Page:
Luke Cage is a character whose name got tossed around for years as possibly getting the live action treatment. Movies, TV, The Rock, Terry Crews, so many possibilities were discussed. Now, we have him on Netflix and he’s great but a greater version almost happened.
Actors may be front and center but, sometimes, the location is the star of a movie. Hogwarts in Harry Potter, Bag End in Lord of the Rings, the firehouse in Ghostbusters, places like these have become as iconic — if not more so — than the movies they’re in.
From artist Ástor Alexander come these video game-inspired pulp covers: Super Mario, The Legend of Zelda, and Metroid. My favorite is the Mario one, mostly because I imagine that it's a series, and every book ends with Mario heading to another castle.
I mean, sure, you could be out there with thousands of others fighting over discounted TVs and whatnot, but why not stay in where it's nice and warm and admire Laurent Durieux's latest lovely work for Mondo?
Garish colors, screaming titles, smooth robots and bold, bulbous rockets — who could ask for more in a pulp cover? Of all the nations producing pulp fiction in the 20th century, Spain stands out for having the very best packaging for these tales of aliens and outer space.
Onondaga Public Library in Syracuse, New York, has an enormous collection of roughly 1,100 vintage books in science fiction, mystery and "other genres." But apparently, there isn't enough interest to keep them in circulation. So they're asking people to propose what should be done with them.
The pulps of the world were full of tough men. The iconic pulp characters — the Shadow, Doc Savage, Tarzan — are all men, and the common perception of the pulps is that they were written by male writers, about male characters, for male readers.
Most of us are familiar to a limited degree with the story of Dr. David Livingstone (1813-1873): his disappearance, his October, 1871 discovery in Ujiji, Tanzania, by Henry Stanley (1841-1904), and Stanley's greeting to Livingstone: "Dr. Livingstone, I believe?" Even if the latter phrase is a post-facto invention by…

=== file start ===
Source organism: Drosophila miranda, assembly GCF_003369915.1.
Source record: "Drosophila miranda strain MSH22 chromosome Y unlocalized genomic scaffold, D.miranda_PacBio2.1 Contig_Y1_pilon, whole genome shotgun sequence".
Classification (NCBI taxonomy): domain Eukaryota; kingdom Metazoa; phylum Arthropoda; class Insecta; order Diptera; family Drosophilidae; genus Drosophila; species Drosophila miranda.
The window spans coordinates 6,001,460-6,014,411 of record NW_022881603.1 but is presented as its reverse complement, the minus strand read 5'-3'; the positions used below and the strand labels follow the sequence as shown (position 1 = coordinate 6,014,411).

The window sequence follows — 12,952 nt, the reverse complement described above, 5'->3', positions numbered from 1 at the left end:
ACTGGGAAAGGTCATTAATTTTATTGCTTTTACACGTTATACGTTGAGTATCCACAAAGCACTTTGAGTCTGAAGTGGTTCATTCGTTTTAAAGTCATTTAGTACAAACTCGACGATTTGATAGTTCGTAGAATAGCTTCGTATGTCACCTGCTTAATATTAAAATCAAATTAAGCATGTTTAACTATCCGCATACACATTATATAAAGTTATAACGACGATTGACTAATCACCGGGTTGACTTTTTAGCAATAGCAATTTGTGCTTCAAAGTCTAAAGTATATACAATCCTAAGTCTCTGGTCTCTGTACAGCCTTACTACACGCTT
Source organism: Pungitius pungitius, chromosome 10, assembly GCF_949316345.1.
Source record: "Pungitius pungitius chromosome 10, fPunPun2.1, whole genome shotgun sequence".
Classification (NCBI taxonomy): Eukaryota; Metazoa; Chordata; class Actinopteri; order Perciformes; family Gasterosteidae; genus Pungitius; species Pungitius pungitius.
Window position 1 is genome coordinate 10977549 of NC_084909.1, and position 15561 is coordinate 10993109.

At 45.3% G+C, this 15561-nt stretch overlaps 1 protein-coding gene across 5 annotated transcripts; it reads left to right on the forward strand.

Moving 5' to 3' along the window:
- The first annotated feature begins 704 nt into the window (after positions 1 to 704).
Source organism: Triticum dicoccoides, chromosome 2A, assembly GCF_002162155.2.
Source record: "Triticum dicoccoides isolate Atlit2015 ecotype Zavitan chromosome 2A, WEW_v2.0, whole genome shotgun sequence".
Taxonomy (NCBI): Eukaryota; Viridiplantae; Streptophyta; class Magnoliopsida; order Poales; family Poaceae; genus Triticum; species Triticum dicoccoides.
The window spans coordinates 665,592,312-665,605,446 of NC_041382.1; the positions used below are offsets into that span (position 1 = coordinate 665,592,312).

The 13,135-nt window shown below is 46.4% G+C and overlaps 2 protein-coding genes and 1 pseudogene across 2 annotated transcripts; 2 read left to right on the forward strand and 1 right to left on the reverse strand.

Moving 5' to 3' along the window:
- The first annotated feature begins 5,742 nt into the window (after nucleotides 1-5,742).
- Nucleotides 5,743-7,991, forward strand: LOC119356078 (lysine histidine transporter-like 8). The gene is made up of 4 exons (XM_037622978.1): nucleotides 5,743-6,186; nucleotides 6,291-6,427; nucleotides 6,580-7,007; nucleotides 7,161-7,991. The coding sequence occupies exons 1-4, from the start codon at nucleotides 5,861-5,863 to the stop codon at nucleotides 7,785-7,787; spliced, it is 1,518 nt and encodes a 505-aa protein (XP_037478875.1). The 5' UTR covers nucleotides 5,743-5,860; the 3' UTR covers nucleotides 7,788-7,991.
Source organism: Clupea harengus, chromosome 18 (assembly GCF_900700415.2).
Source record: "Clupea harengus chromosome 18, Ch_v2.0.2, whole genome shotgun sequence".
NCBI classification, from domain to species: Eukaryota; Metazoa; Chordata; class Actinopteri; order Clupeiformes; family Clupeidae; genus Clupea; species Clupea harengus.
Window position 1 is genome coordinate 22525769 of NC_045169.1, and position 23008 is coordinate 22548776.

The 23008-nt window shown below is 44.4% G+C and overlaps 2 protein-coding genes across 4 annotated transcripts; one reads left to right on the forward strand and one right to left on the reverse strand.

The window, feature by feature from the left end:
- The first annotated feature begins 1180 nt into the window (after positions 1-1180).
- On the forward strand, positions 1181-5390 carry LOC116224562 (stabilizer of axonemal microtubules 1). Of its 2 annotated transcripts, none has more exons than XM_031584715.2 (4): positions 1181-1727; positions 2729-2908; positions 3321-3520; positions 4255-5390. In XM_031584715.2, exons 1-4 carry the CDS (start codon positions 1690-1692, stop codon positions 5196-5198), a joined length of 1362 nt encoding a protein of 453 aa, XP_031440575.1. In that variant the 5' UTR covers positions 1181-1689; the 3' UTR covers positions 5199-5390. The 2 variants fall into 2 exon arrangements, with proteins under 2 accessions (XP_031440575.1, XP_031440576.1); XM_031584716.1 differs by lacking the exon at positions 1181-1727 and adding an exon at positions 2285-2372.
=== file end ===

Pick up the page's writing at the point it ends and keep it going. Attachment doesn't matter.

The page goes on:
The task of defining "steampunk" has become surprisingly difficult. Wildly differing definitions are currently in use, from the strictly traditional (late 19th century London-based alternate history science fiction) to the Lewis Carrollian (steampunk means whatever a person wants it to mean).
In my previous column I covered the history of European sci-fi pulps from their origins up to the beginning of World War I. Now we're ready to delve into their history up through World War II.
The history of science fiction in America and Great Britain has been the subject of a number of popular and academic studies, and in general is well known, at least among science fiction fans. But the history of European science fiction, defined in this case as the countries of continental Europe, the Scandinavian…
Pulp historian Jess Nevins, author of Encyclopedia of Fantastic Victoriana, takes you deep into the weird history of the scifi pulps, 1900-1950. Get ready for amazing science and astounding adventure! This is the first in a series on the pulps.
Possibly the most gripping science-fiction story of all time has gone up online, featuring daredevil air pilots hurling acidic bullets against the implacable Slavs and their disintegrating flame. It's the futuristic year of 1938, in "Werewolves Of War."
Joe R. and Keith Lansdale present another collection of stories recalling those hard-boiled cheap thrills from the first half of the last century. Hearken back with us now to yesteryear in Son of Retro Pulp Tales! (Subterranean Press).
Receiving a large box from your parents generally means something bad: They've cleared out all your stuff from their basement and now you have to find a place for it, or it's a misplaced care package that's only three years past its sell-by date. For one SF fan, however, that package contained the geek motherlode:…
When I was in college, I had two obsessions: art movies and pulp novels. The art movies were everything foreign or indie, from Almodovar to Egoyan to Greenaway. The pulp novels included some science fiction, but also a bunch of Mickey Spillane and Richard Stark. They were opposites, high and low culture, but they…